22 Jun Conference studies applications and lessons of RFID
Waukesha, Wis. – Industry representatives discussed the pro and cons of radio frequency identification technology at Waukesha Area Technical College on Wednesday at the second annual Wisconsin RFID Conference. Sponsored by the UW E-Business Consortium, the conference looked at the steps for implementing RFID and predicted where the technology is headed.
RFID technology stores data about a product in an electronic tag. The tags are beginning to be used by retailers and manufacturers to track a product’s location as it moves through the supply chain.
According to Reik Read, a senior analyst with Baird Capital Partners, RFID has been rapidly developing as large organizations including Wal-Mart and the Department of Defense ,have issued mandates that their suppliers need to be RFID-compliant. These organizations have seen the value of RFID in improving the effeciency, safety and security of their supply chains. Reid said these mandates have helped push RFID forward in the industry, but have also created some problems. Companies that are rushing into RFID installation are confronted with high costs for hardware, software, consulting and installation services. RFID suppliers are updating the system faster than some customers can replace their existing equipment.
“You’re getting more investments for development, yet the understanding of RFID remains limited,” Reid said. “The hardware guys may not know what the software guys are doing as the industry is rapidly broadening.”
Read said despite these difficulties, RFID will likely thrive as the year continues, particularly among small businesses developing RFID solutions, as they are more flexible and risk adverse when developing these new technologies. Multiple support groups are studying RFID’s applications in transportation, healthcare, aerospace and automotive markets, while both the venture community and strategic investors are pouring money into firms developing the systems.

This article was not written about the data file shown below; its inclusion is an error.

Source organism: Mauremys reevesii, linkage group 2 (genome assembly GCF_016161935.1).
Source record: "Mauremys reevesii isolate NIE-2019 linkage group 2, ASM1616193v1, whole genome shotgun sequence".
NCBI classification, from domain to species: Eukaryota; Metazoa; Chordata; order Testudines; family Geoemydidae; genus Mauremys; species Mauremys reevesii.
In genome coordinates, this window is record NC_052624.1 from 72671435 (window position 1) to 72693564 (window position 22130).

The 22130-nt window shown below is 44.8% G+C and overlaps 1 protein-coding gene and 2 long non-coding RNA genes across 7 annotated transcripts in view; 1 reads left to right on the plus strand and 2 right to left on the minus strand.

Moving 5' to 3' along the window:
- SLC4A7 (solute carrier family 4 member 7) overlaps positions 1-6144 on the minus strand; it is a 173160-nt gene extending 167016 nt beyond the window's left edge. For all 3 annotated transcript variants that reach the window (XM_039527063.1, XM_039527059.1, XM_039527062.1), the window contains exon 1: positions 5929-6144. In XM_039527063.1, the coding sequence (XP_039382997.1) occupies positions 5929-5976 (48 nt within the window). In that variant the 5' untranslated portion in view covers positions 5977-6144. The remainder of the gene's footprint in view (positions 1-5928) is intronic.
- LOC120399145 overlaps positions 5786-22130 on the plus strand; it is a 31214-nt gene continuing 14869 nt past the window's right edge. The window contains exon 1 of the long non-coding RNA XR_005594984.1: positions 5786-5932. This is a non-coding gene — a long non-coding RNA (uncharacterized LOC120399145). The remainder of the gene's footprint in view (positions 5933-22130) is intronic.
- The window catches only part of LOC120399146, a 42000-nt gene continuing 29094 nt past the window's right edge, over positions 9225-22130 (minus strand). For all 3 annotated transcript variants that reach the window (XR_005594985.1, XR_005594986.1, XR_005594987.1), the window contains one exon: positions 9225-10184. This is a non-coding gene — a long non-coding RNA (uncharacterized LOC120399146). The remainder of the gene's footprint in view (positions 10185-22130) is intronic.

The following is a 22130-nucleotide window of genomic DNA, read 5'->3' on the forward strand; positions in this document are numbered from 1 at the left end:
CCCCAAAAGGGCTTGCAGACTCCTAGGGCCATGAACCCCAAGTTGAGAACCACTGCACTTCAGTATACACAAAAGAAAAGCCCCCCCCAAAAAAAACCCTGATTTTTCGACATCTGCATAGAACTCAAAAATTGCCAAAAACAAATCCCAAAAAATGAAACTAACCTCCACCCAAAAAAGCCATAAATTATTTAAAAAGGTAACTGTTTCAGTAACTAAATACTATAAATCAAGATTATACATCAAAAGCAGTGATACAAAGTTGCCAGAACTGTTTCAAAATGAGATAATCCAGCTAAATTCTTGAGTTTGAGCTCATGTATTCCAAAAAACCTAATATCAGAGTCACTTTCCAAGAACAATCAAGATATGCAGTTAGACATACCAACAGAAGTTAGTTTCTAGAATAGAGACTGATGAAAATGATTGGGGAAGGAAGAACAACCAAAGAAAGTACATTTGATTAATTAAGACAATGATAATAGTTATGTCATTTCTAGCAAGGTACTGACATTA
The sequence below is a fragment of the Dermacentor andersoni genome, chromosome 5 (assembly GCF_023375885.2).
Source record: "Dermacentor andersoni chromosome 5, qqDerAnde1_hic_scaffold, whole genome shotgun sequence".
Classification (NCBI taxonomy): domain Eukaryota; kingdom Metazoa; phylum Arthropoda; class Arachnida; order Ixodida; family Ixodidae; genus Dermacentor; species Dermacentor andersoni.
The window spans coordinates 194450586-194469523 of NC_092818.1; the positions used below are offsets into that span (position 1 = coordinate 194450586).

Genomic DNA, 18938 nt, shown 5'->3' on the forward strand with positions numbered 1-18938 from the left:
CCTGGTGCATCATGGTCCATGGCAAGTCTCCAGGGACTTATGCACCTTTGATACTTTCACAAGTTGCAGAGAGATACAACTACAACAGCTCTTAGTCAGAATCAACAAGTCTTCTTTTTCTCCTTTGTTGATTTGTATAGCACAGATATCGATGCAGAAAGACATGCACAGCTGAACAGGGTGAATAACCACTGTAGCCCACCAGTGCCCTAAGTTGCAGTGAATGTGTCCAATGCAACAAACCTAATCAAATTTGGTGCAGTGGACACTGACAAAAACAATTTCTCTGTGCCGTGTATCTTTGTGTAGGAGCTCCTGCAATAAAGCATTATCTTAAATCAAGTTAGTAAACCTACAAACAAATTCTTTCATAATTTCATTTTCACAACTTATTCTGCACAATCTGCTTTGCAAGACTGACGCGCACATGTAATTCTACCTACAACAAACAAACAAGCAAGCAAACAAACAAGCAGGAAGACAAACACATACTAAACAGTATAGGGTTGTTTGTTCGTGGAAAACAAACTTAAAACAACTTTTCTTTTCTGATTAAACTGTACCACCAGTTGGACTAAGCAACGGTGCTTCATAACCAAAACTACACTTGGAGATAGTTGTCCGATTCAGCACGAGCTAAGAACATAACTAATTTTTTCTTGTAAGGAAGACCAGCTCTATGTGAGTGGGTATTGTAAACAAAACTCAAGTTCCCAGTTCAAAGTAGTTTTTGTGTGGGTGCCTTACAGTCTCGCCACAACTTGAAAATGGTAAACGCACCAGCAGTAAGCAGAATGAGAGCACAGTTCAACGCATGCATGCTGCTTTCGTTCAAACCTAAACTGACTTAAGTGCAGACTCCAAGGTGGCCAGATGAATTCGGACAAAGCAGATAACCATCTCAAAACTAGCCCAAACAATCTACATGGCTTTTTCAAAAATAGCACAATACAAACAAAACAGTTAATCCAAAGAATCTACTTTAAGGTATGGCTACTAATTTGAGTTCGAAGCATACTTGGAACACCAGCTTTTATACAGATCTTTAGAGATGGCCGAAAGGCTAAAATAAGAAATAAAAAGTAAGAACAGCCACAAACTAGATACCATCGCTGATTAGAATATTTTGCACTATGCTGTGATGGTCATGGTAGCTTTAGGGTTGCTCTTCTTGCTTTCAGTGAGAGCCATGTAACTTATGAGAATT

“Right now, I think we’re in kind of an in-between stage where established technology companies want to get into RFID, but are combated by competing internal agendas,” Read said. “I suspect for those who have been dragging their feet you’ll see a lot of mandates established.”
One company that has been successful with RFID is Pacific Cycle, a manufacturer of bicycles which uses RFID to track its products from the warehouse through distribution. Pacific Cycle’s information systems director Ed Matthews described how the company adopted RFID on Wal-Mart’s orders and then moved past the mandate to improve the quality of their business practices.
Matthews said while working with RFID the company learned it needs to be implemented across the supply chain, tagging each stage of the project and making sure they could keep an eye on the products before and after leaving the warehouse. Pacific Cycle plans to expand its scanning even further, tracking each bike from where they are manufactured in China.
Matthews said that gaining familiarity with RFID was the first key to installation, understanding it is not a new technology and there are several precedents to follow. “This is where we’re at – automatically getting information and sending [bikes] out the door,” Matthews said. “What we’re trying to gain now is understanding the data flow.”
Academic RFID was also represented at the conference with an advance look at the new University of Wisconsin-Madiosn RFID laboratory, which is scheduled to open in August. The lab grew out of discussions with the consortium’s RFID workgroup, a collection of companies who work together to handle technical problems with installing RFID.
“We wanted to create a trusted, non-commercial environment from where clients could discuss their challenges,” said Raj Veeramani, directort of the UW E-Business Consortium. “It was important to complement that discussion with a hands-on setting where we could test the technologies first hand.”
The lab will offer a portal/door station and a conveyor system station to test RFID in a warehouse-style setting, as well as an antenna design and performance analysis division. Veeramani said they have also created a special chamber to absorb radio frequency signals so the chips can be tested in a neutral setting.
Veeramani added that the lab will be used to study gaps in RFID research, looking at how product contents and the external environment affect signal performance. By having the station located at UW-Madison they will have the resources they need to get the information to companies who need it.
“What you rarely find are these types of stations, not only because they are expensive … but you have to have good technical knowledge to know what to do with the system,” Veeramani said.